Torah Portion: Nitzavim/Vayelech (Standing/And He Will Go) Deut. 29:9-31:30
HafTorah: Isaiah 61:10-63:9
Tonight I want us to look first and mainly at Isaiah, especially in light of this passage coming before Rosh Hashanah. As we look at this I would like for you to get this picture in your mind. In Luke 4:16-21 Yeshua, following His baptism and wilderness experience, comes home to Nazareth where, as was His custom, he attends the local synagogue on Sabbath. Realize that at this time in history Nazareth was a small farming village within 3 miles of the main Jewish town of Tizpora. He stood up to read, first reading the Torah section and then being handed the book of Isaiah, starts with what we read here in our HafTorah portion. Could it have been this same Sabbath as today? Possibly. Since Nitzavim is always read on the Sabbath before Rosh Hashanah. So, here Yeshua tells the people in the synagogue, “Today this scripture has been fulfilled in your hearing.” Saying that He is the Servant of the L-rd of whom Isaiah has spoken. He has been anointed with the Spirit of G-d which was also spoken of in Isaiah 11:2.He was and is the Anointed One. What was He to do? He was to “Bring good news to the afflicted and poor.” This good news was the announcement of redemption. When John asked in Matthew 11:2 if Yeshua was the one, He answered with this verse.
Yeshua also came to bind up the broken hearted. Healing those crushed in spirit. In Ezekiel 34:4 the prophet rebukes the kings of Israel because they have not done these very things. The true Messiah, King of Israel fulfilled these tasks. (Psalms 147:3)
Yeshua is also to proclaim liberty to the captives. This refers to those Jews exiled and scattered among the nations. This is part of His role yet to come in the Messianic age. He will come with the sound of the shofar to proclaim that day of freedom.
The coming Messiah’s task is worthy of a closer look. In Isaiah it reads “freedom to prisoners” but in Luke 4 Yeshua reads “recovery of sight to the blind.” The problem of the difference in these verses can be solved when we look at languages. Luke used Yeshua’s Hebrew words as his source and translators used the Septuagint, which was written in Greek, to translate Isaiah. Yeshua used a Hebrew scroll and probably actually read it as Isaiah had written it and would have no doubt had verses like Isaiah 42:6-7 in mind. Going back to John’s question, in Matthew, “Are you the One or should we look for another?” Yeshua responds by saying, “the blind receive their sight.”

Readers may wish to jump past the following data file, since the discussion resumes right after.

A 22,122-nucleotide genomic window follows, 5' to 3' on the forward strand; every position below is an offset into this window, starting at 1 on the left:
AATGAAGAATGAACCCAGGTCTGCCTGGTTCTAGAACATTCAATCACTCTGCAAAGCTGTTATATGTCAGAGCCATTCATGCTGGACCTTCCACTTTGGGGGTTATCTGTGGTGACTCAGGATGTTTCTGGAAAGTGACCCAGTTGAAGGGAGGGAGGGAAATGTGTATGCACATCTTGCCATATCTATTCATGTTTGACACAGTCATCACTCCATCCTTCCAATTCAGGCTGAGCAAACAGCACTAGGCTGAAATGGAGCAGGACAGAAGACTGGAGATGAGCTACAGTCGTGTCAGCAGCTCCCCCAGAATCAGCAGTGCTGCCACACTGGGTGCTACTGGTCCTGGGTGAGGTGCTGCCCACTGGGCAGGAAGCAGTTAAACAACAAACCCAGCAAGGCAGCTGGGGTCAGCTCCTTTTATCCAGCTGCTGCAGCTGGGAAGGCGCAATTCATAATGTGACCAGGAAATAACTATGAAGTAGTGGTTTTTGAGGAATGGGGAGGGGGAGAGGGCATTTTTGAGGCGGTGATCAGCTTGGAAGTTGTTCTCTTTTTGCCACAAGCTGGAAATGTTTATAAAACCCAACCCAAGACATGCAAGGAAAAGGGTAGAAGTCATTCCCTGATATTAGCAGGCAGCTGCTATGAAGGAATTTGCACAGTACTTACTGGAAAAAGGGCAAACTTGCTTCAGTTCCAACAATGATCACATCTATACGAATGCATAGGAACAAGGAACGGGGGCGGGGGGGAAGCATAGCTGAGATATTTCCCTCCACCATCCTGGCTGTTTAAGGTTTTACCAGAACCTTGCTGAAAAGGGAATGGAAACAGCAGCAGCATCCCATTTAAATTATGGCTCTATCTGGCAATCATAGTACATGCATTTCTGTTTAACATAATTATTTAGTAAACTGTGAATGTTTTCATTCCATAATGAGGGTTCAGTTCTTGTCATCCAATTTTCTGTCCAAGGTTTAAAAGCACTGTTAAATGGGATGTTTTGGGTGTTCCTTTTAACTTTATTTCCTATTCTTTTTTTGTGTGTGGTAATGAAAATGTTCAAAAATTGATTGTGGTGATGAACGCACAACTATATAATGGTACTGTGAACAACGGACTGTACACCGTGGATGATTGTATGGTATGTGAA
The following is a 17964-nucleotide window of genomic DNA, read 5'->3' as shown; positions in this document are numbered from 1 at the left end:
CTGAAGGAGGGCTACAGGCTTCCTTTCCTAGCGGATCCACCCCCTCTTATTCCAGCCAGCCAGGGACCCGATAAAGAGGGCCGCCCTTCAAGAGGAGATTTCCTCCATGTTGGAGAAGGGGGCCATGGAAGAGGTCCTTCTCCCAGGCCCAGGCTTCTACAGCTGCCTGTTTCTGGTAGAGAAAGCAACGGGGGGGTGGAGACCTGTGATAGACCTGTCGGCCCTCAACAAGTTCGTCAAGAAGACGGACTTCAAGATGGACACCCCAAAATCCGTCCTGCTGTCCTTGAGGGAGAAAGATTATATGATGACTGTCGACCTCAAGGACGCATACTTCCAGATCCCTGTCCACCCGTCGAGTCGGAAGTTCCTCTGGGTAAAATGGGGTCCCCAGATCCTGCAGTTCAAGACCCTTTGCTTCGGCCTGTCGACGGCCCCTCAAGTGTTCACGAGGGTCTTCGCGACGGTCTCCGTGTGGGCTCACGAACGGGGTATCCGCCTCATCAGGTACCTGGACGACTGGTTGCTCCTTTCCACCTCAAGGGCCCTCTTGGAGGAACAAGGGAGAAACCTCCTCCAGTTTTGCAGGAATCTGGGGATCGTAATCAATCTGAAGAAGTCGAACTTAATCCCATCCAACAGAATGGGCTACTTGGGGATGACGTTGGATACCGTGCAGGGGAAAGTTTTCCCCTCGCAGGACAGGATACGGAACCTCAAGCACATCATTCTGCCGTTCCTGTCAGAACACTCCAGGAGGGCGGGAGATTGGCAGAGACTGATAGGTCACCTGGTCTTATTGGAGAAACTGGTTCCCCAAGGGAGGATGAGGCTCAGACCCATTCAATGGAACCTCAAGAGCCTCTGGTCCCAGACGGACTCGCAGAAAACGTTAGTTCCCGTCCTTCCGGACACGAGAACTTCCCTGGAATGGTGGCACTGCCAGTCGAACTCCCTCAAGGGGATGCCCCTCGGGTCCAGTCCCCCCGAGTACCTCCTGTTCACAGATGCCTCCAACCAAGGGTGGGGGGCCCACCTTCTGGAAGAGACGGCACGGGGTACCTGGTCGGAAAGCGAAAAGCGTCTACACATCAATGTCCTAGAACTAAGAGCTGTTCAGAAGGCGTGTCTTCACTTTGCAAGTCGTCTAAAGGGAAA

In Isaiah 61:2-3 we see also that this servant of the L-rd was to “comfort those who mourn in Zion” – probably over the fall and desolation of Jerusalem. In the Messianic age that mourning will turn into gladness and their mourning clothes will be replaced with clothes of joy and celebration. In the coming age the cities will be rebuilt, and in Isaiah 61:7 we read where as G-d’s first born they will receive a double portion and everlasting joy will be theirs.
I want to move to the Torah portion beginning in Deut 29:9. I want you to again see the way the Hebrew scripture give us such insight into the New Testament and fill out our understanding of the Messiah and His role in history and especially in how it relates to Israel. In Nitzavim I want to start at Deut 29:11 where Moses asks the people to enter into the covenant with G-d. The word translated as “enter” is the Hebrew word “avar”. This, in almost every case, means to “pass over or cross over”. So Moses is asking them for more than a formal commitment – sign on the dotted line, but he is asking them to cross over from one realm to another. He is asking them to cross over from the kingdom of sin and death to the kingdom of life and G-d.
In Deut. 29:15-20 Moses, as part of this crossing over, asks them to check their hearts (confront their sins). He warns them that this is not to be taken lightly, to not think that they can get by with pretending to go along while doing whatever they please.
Then, in Deut. 29:21-28 He tells them to consider the price. He reminds them of the curses and blessings, don’t go into this lightly. As I read these verses it reminded me of our own lives and how the Father deals with us. Our lives change when we enter the kingdom of G-d and it is not to be taken lightly. It costs us something. We serve a new king and there are consequences to sin.
What better section of both Isaiah and Deut. to read before Rosh Hashanah. I would ask you to go through your own life and search out those hidden things that need to be brought out into the light of G-d.